Avalon Code for the Nintendo DS is a game that I hate to review. On one hand the game attempts to do numerous mechanics differently then most RPGS yet all the new mechanics leave us with a very unrefined game.

Credit has to be given for the plot, in a time of war in the world the main character has been chosen to help rebuild the world after Armageddon. To do that he/she is given the book of prophecy, this holds a copy of everything worth saving in the world. Very rarely do we see stories in games revolve around the end of world and having the player’s job not to keep it from happening. The player has two aids in their quest, four spirits that reside in the book and of course the book itself. While each spirits mainly act as a powerful summoning similar to Final Fantasy the book is where you’ll be spending a lot of time.

The Book of Prophecy which takes up the entire bottom screen plays a major role in the game. Just about every piece of equipment, item, character, and enemy can be “code scan” giving you an entry in the book. Each entry gives you a description of the character, various stats related to it and more importantly the mental map of it. The mental map is where the “code” or DNA of the creature resides and this is where the real hook of Avalon Code is. You can basically alter the DNA of everything listed in the book, from weakening or strengthening enemies, to helping your friends. You’ll even get recipes to create stronger pieces of equipment requiring a certain combination of codes. You really have free reign here to mess around with everything which is great. Sadly the game’s biggest hook is also where the most problems reside.

After spending a few hours combing the pages I think I would have liked “The PDA of Prophecy” or perhaps the “I-Prof”. The index of the book does take you to the start of every section, but you’ll have to slowly turn the page on each section to hopefully find the listing you want. Code storage is another big deal; the designers decided that you can only hold 4 pieces of code at any time which means you’ll be spending a lot of time just moving code around just to make simple changes. Also each time you pick up a piece of code and add it to your stock you’ll lose some magic power which is just frustrating. There isn’t an easy way to find a piece of code you need which also requires a lengthy amount of time going through the pages for the elusive piece. The game also doesn’t explain what each code piece does so good like trying to determine the difference between the “fate” code and the “freedom” code. I did like how the more things scanned the book would leveled up giving you access to side quests and even increase the size of the mental map allowing you to alter everything further. Moving on, when you’re not searching the pages of the book you’ll be out in the field fighting.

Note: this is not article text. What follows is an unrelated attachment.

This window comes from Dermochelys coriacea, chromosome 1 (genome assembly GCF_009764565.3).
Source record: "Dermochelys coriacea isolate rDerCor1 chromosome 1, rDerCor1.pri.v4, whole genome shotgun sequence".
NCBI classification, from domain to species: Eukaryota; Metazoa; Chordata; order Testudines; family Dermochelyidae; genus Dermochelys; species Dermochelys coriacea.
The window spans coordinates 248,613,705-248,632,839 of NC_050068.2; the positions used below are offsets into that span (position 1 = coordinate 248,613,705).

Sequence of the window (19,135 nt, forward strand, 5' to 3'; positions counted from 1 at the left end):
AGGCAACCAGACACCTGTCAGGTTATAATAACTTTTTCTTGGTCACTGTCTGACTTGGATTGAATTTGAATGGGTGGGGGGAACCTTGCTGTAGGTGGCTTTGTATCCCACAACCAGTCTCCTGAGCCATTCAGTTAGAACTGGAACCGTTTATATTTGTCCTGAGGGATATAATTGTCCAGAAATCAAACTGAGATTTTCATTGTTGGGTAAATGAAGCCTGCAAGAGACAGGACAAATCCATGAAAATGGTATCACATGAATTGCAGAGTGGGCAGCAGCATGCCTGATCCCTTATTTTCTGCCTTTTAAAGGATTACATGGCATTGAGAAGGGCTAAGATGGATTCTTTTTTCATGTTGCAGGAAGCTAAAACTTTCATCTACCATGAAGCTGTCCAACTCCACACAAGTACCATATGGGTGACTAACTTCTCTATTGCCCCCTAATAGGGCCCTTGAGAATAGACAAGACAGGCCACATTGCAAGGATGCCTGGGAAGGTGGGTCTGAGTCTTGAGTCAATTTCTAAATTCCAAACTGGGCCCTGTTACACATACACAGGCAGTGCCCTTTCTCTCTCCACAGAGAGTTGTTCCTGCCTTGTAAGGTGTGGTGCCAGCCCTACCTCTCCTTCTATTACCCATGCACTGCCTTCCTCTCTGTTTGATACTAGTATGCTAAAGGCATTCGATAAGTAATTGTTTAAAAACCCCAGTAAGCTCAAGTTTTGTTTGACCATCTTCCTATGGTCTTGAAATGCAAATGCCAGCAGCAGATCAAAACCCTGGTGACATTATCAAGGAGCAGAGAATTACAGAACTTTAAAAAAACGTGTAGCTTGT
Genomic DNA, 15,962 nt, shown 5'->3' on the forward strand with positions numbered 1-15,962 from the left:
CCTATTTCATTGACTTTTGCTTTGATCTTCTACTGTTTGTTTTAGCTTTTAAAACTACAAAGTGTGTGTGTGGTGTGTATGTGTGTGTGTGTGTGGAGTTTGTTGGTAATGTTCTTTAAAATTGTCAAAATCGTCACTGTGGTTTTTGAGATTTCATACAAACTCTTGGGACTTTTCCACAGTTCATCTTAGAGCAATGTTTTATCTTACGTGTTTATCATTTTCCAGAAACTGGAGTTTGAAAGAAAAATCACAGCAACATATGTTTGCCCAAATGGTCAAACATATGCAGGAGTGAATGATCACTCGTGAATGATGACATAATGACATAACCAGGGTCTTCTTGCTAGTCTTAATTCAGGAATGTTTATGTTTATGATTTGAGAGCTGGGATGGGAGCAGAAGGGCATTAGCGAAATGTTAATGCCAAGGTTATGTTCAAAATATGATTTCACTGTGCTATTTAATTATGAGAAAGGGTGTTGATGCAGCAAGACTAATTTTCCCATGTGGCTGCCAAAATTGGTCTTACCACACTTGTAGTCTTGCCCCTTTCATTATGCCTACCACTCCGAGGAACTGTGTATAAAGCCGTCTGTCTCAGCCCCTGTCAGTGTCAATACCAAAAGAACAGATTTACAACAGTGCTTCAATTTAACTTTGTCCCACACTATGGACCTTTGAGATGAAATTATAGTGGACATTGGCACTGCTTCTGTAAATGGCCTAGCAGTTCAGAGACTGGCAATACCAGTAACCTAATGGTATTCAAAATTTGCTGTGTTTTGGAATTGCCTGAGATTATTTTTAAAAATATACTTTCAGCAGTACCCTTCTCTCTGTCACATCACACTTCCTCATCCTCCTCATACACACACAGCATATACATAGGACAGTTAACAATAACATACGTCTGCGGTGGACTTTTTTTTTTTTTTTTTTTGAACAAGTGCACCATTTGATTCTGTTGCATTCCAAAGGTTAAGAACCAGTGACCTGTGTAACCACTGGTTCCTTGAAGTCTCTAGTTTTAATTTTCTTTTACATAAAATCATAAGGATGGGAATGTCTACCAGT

Combat in Avalon Code is basically Zelda lite; you have an evasive roll and can equip any two weapons at once. Each weapon type has a special move associated with it and the more you use a type you’ll level up in that discipline improving the use of that type. Enemies constantly respawn which can make it hard to get around some of the maps. Being able to alter every enemy allows you to either focus on getting through areas or stay around to get experience for your weapons. Combat overall is adequate for the game but I did have a hard time hitting enemies with projectile attacks.